Full Title: EV Charging For All: How Electrifying Ridehailing Can Spur Investment in a More Equitable EV Charging Network
Author(s): Edward J. Klock-McCook, Shenshen Li, Ross McLane, Dave Mullaney, John Schroeder
Publisher(s): Rocky Mountain Institute (RMI)
Publication Date: June 10, 2021
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Road transportation must electrify to reduce emissions at least 45% by 2030 to align with a 1.5°C future. That will require 70 million electric passenger vehicles on the road in the United States over the next 10 years, in addition to a 20% reduction in vehicle miles traveled. While much focus has been placed on accelerating the development and sale of EVs, deploying the public charging infrastructure needed to power tens of millions of EVs has lagged. Currently, most charging in the United States is level two (L2), oftentimes in a private garage or at the workplace. This is ideal for drivers who have private parking, but not sufficient to support a full transition to EVs. That transition will require much more publicly available fast- charging infrastructure.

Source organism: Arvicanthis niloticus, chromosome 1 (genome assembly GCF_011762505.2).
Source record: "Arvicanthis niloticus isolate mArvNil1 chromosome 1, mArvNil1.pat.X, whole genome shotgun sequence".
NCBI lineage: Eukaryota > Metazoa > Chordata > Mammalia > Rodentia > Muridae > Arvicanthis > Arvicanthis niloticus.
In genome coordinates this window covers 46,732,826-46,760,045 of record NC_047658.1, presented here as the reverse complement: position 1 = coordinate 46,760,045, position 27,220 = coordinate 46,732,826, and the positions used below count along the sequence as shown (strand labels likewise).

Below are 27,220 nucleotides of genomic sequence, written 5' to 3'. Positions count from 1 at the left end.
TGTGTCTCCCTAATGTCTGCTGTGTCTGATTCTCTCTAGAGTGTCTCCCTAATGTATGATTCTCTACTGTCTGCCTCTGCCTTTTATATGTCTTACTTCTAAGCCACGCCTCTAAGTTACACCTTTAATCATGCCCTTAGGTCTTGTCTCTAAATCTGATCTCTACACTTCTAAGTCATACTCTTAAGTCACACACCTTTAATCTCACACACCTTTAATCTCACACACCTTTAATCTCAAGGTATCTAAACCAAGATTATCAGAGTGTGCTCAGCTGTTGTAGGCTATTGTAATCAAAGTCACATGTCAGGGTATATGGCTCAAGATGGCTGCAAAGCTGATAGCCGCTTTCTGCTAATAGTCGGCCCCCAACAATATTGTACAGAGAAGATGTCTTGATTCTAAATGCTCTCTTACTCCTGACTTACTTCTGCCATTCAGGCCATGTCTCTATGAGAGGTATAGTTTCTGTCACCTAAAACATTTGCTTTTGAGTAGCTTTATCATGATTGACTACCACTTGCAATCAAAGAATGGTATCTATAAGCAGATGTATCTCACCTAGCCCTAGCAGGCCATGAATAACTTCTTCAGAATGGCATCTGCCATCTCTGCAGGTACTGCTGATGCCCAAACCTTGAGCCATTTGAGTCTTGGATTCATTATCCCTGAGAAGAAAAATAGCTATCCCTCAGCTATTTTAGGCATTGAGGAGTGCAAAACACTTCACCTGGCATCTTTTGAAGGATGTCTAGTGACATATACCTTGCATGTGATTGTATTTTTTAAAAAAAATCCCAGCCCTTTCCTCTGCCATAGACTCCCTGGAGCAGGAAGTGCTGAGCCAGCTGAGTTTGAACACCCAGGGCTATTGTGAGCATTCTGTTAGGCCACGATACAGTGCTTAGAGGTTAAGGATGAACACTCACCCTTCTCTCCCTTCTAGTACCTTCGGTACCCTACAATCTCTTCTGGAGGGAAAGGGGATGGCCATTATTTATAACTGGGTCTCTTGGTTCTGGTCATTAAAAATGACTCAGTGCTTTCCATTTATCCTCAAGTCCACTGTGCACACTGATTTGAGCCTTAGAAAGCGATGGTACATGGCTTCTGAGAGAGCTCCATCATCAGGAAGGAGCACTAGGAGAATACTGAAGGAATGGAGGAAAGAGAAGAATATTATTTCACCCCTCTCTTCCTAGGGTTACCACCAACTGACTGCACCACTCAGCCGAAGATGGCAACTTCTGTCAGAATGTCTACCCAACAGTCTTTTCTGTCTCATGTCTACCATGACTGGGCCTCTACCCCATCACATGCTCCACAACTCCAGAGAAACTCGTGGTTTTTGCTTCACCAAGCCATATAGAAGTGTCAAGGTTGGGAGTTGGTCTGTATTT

To electrify ridehailing vehicles at scale, key industry stakeholders must collaborate. Analyzing 100 million miles of actual data from electric and gasoline ridehailing vehicles, these reports offer actionable recommendations for stakeholders.
The analyses in both reports are based on deidentified data from ridehailing vehicles on the former Maven Gig platform, a subsidiary of GM that offered short-term rentals of GM vehicles to drivers operating for ridehailing companies.